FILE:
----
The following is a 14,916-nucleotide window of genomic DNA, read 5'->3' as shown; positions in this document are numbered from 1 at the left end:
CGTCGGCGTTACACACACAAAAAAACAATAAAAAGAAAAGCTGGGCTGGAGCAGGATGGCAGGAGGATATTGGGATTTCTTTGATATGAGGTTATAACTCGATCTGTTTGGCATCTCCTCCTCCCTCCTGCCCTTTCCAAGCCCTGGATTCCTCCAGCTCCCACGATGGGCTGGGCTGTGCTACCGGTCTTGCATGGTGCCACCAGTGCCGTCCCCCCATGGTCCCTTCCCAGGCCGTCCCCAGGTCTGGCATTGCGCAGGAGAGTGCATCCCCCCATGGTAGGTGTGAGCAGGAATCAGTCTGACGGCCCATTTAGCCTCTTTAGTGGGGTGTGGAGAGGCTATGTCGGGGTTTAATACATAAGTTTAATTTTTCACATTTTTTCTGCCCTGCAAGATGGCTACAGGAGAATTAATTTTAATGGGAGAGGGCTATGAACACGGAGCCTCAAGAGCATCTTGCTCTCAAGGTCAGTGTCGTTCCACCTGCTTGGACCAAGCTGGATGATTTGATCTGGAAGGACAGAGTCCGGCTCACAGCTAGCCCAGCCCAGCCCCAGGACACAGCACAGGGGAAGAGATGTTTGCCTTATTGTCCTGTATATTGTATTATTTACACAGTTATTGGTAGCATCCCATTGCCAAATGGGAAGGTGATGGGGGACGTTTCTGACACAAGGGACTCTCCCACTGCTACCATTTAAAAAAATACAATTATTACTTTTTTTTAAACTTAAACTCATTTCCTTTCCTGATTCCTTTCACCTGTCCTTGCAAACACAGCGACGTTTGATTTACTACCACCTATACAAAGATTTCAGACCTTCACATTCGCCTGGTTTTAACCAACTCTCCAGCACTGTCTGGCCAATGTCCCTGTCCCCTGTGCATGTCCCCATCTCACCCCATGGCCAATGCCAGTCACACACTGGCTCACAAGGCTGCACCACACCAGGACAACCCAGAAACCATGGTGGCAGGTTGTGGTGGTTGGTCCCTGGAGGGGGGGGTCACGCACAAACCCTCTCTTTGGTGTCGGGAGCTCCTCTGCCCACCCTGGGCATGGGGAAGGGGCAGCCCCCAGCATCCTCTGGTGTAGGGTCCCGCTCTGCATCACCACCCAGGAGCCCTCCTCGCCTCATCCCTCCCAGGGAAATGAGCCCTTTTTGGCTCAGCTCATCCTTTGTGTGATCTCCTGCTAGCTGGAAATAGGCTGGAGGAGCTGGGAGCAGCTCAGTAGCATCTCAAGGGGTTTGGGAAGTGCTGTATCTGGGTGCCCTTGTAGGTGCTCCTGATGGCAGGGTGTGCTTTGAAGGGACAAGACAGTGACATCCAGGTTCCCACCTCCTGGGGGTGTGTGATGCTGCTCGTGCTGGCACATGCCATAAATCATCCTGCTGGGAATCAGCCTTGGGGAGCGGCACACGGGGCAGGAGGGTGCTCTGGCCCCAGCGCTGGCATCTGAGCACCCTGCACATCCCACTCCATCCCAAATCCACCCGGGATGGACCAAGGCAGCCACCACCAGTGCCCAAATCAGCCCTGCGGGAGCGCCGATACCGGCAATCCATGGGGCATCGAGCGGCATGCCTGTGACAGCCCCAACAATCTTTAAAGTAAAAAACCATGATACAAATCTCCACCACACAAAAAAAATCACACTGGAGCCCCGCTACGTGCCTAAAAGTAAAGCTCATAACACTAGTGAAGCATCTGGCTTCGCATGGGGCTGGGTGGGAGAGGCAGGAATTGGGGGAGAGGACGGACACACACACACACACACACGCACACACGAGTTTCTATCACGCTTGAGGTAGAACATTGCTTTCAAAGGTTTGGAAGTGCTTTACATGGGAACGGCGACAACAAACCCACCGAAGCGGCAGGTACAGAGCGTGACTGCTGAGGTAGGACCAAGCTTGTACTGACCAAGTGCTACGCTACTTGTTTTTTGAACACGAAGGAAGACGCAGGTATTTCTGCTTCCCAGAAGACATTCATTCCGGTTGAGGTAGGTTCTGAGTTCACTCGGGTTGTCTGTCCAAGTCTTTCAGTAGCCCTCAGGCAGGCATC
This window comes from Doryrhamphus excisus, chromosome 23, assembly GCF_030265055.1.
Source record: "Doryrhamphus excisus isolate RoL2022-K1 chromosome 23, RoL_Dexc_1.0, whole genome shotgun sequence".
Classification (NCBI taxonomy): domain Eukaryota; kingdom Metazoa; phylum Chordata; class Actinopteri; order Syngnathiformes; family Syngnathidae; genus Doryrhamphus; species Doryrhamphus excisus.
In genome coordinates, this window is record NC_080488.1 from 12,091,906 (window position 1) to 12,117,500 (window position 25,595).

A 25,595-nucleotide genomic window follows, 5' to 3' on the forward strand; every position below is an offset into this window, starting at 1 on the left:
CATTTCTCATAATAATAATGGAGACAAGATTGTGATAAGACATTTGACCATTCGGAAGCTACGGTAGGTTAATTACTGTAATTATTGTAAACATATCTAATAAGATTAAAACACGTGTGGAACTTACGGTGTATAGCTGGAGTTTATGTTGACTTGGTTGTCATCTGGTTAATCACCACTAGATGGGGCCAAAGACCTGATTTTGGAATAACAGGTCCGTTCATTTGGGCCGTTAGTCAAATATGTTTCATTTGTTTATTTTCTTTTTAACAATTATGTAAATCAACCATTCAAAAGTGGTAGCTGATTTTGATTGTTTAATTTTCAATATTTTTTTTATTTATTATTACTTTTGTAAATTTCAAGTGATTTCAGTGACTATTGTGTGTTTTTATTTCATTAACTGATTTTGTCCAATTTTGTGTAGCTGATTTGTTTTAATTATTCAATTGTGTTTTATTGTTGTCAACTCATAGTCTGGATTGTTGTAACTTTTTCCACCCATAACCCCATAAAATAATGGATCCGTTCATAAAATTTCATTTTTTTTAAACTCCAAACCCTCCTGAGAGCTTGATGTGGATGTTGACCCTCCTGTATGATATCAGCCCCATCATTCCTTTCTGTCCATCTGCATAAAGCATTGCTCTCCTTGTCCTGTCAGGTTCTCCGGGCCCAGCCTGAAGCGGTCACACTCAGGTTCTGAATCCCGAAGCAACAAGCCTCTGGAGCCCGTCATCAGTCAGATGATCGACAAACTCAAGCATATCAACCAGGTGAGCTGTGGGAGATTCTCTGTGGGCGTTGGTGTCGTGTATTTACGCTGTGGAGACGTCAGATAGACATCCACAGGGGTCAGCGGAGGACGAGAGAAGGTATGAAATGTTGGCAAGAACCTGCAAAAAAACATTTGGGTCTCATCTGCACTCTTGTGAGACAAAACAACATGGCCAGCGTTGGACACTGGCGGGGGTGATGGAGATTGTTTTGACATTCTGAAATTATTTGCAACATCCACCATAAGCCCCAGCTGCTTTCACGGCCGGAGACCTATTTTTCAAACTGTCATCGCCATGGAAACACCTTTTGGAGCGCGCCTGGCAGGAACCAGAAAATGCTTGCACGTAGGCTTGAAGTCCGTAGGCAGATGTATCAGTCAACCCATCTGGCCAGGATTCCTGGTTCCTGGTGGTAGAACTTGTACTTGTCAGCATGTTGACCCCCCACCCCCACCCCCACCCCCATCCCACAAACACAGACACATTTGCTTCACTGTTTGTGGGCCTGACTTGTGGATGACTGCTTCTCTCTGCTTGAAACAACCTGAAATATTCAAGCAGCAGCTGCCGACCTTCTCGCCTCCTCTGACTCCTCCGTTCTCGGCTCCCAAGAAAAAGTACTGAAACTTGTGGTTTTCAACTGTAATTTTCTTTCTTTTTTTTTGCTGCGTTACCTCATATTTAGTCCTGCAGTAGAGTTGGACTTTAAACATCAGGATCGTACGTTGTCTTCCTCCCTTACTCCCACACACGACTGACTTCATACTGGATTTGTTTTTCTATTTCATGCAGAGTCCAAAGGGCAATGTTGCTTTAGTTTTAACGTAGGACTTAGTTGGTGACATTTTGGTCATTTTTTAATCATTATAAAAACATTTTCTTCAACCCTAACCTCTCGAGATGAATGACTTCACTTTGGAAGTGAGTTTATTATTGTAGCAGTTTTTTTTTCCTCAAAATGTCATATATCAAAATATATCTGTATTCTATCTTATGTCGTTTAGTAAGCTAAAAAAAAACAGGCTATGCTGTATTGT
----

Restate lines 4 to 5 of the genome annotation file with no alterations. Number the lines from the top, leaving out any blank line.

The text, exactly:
Source record: "Doryrhamphus excisus isolate RoL2022-K1 chromosome 23, RoL_Dexc_1.0, whole genome shotgun sequence".
Classification (NCBI taxonomy): domain Eukaryota; kingdom Metazoa; phylum Chordata; class Actinopteri; order Syngnathiformes; family Syngnathidae; genus Doryrhamphus; species Doryrhamphus excisus.